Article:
Fixed Drug Eruption Associated With Intravenous Contrast Media: Report in a Woman Receiving Iohexol
July 2011 | Volume 10 | Issue 7 | Case Report | 802 | Copyright © 2011
Natalie A. Wright MDa and Philip R. Cohen MDb-d
aDepartment of Internal Medicine, University of Texas Southwestern Medical Center, Dallas, TX bUniversity of Houston Health Center, University of Houston, Houston, TX cDepartment of Dermatology, The University of Texas M.D. Anderson Cancer Center, Houston, TX dDepartment of Dermatology, University of Texas-Houston Medical School, Houston, TX
Fixed drug eruption, a medication-associated mucocutaneous reaction, rarely presents as a delayed adverse reaction to intravenous non-ionic contrast media. We describe a 57-year-old woman with a history of metastatic renal cell carcinoma who repeatedly developed a sharply demarcated, erythematous patch on her left breast after receiving the iodinated non-ionic contrast media iohexol for staging computed tomography scans. Recurrent fixed drug eruption may be avoided by using another contrast medium. Prophylactic treatment with systemic corticosteroids may prevent repeated fixed drug eruption if an alternative contrast agent cannot be used.
J Drugs Dermatol. 2011;10(7):802-804.
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Fixed drug eruption, first described by Bourns in the late nineteenth century, is classically characterized by solitary or multiple, round to oval, sharply demarcated, erythematous patches that occur on the skin and mucous membranes.1 On subsequent exposure to the causative agent, the characteristic lesion will recur in the same site with resulting residual hyperpigmentation. Iodinated contrast media can cause multiple delayed adverse effects, rarely including fixed drug eruption. We describe a woman with a history of metastatic renal cell carcinoma who repeatedly developed a sharply demarcated, erythematous patch on her left breast after receiving the iodinated non-ionic contrast media iohexol (Omnipaque, GE Healthcare) for staging computed tomography scans every six months.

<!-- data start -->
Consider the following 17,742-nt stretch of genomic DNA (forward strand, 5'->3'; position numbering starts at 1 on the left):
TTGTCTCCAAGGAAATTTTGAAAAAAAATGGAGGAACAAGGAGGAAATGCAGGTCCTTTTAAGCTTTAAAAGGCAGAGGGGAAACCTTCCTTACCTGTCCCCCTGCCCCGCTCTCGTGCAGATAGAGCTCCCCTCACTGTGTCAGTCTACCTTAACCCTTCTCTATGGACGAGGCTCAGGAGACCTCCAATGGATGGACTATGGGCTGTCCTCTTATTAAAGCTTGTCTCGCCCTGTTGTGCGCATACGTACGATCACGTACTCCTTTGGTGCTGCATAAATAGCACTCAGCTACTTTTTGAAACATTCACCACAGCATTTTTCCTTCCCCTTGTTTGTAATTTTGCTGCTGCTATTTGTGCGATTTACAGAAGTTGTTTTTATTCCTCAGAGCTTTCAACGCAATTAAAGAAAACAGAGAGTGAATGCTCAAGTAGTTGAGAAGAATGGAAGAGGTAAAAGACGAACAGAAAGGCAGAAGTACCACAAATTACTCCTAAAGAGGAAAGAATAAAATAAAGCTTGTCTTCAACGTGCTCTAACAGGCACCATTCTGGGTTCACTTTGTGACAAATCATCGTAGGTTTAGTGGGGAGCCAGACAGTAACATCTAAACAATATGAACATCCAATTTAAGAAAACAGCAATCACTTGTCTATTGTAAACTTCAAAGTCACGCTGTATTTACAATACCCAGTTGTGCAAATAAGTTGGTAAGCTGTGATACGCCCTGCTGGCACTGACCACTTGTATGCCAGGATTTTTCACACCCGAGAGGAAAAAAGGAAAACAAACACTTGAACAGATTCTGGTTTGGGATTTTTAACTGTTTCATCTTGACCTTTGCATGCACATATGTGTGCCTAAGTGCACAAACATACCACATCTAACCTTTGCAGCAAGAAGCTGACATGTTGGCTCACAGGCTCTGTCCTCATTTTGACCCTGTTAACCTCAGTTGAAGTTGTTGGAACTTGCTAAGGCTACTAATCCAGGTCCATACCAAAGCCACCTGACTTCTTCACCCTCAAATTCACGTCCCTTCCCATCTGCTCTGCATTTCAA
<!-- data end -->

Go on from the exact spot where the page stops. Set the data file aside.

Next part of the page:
A 57-year-old Hispanic woman presented with an asymptomatic red lesion on her left breast. She has renal cell carcinoma that was initially treated with right nephrectomy. The tumor recurred in the ipsilateral renal fossa and also demonstrated bone metastases. She is being treated with sunitinib. She also has a history of T-cell lymphoma that was successfully treated with chemotherapy (cyclophosphamide, doxorubicin, vincristine and prednisone (CHOP)) and radiotherapy.
Follow-up surveillance appointments for her renal cell carcinoma occur every six months and include computed tomography scans with iohexol contrast medium. The afternoon prior to presentation, the patient received intravenous iodinated nonionic contrast media iohexol for a computed tomography of the chest, abdomen and pelvis. Less than 15 hours later, she noted the appearance of the red rash on her left breast.
Two prior computed tomography scans, six and 12 months ago, also resulted in a similar eruption in the same location. She denied associated symptoms including pruritus, burning, or nipple retraction. On each of these occasions, the left breast lesion resolved within five to seven days with resulting hyperpigmentation.
Examination shows a 9x13 cm oval, erythematous, sharply demarcated patch extending superiorly from her left areola (Figures 1 and 2). There are no areas of dimpling or nipple retraction. At a follow-up appointment two weeks later, the left breast revealed a markedly smaller and less erythematous resolving patch.
History and clinical presentation are consistent with a fixed drug eruption to the intravenous iohexol contrast medium. Avoidance of this particular contrast medium in the future or, if avoidance was impossible, pre-medication with oral corticosteroids was recommended.